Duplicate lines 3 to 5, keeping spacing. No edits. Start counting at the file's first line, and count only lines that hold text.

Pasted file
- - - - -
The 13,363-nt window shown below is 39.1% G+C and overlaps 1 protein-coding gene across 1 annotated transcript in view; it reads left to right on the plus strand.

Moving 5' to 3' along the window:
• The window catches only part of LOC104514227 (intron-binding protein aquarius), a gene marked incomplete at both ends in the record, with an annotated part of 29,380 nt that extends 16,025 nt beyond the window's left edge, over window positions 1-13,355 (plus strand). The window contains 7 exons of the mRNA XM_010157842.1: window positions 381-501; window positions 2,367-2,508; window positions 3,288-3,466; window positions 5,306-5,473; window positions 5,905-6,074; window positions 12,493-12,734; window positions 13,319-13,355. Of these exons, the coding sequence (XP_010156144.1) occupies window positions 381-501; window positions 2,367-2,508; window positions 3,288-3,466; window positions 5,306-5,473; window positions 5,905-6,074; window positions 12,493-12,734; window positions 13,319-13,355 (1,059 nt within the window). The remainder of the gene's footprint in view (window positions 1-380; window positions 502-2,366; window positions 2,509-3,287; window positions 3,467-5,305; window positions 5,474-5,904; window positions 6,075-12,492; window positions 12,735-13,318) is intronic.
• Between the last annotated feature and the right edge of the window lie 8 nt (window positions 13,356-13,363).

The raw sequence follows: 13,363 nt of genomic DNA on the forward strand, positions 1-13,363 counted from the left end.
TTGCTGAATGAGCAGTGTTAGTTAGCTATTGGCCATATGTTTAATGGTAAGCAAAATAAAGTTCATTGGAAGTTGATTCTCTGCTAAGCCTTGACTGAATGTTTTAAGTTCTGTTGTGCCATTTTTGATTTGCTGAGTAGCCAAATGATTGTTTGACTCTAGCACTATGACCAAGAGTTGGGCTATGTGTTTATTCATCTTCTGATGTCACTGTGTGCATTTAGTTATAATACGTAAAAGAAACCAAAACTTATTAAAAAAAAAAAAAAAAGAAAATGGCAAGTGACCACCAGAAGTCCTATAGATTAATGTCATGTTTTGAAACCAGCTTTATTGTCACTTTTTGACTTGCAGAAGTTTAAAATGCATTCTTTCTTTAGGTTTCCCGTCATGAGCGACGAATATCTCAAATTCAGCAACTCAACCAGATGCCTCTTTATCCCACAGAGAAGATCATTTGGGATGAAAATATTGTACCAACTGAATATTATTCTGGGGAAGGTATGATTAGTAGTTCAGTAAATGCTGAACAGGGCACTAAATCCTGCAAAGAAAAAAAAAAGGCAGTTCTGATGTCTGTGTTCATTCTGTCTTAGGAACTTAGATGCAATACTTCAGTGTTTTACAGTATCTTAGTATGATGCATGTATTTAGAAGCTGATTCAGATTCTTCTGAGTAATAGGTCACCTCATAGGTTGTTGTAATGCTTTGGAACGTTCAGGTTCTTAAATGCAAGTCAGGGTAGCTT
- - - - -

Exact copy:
• The window catches only part of LOC104514227 (intron-binding protein aquarius), a gene marked incomplete at both ends in the record, with an annotated part of 29,380 nt that extends 16,025 nt beyond the window's left edge, over window positions 1-13,355 (plus strand). The window contains 7 exons of the mRNA XM_010157842.1: window positions 381-501; window positions 2,367-2,508; window positions 3,288-3,466; window positions 5,306-5,473; window positions 5,905-6,074; window positions 12,493-12,734; window positions 13,319-13,355. Of these exons, the coding sequence (XP_010156144.1) occupies window positions 381-501; window positions 2,367-2,508; window positions 3,288-3,466; window positions 5,306-5,473; window positions 5,905-6,074; window positions 12,493-12,734; window positions 13,319-13,355 (1,059 nt within the window). The remainder of the gene's footprint in view (window positions 1-380; window positions 502-2,366; window positions 2,509-3,287; window positions 3,467-5,305; window positions 5,474-5,904; window positions 6,075-12,492; window positions 12,735-13,318) is intronic.
• Between the last annotated feature and the right edge of the window lie 8 nt (window positions 13,356-13,363).

The raw sequence follows: 13,363 nt of genomic DNA on the forward strand, positions 1-13,363 counted from the left end.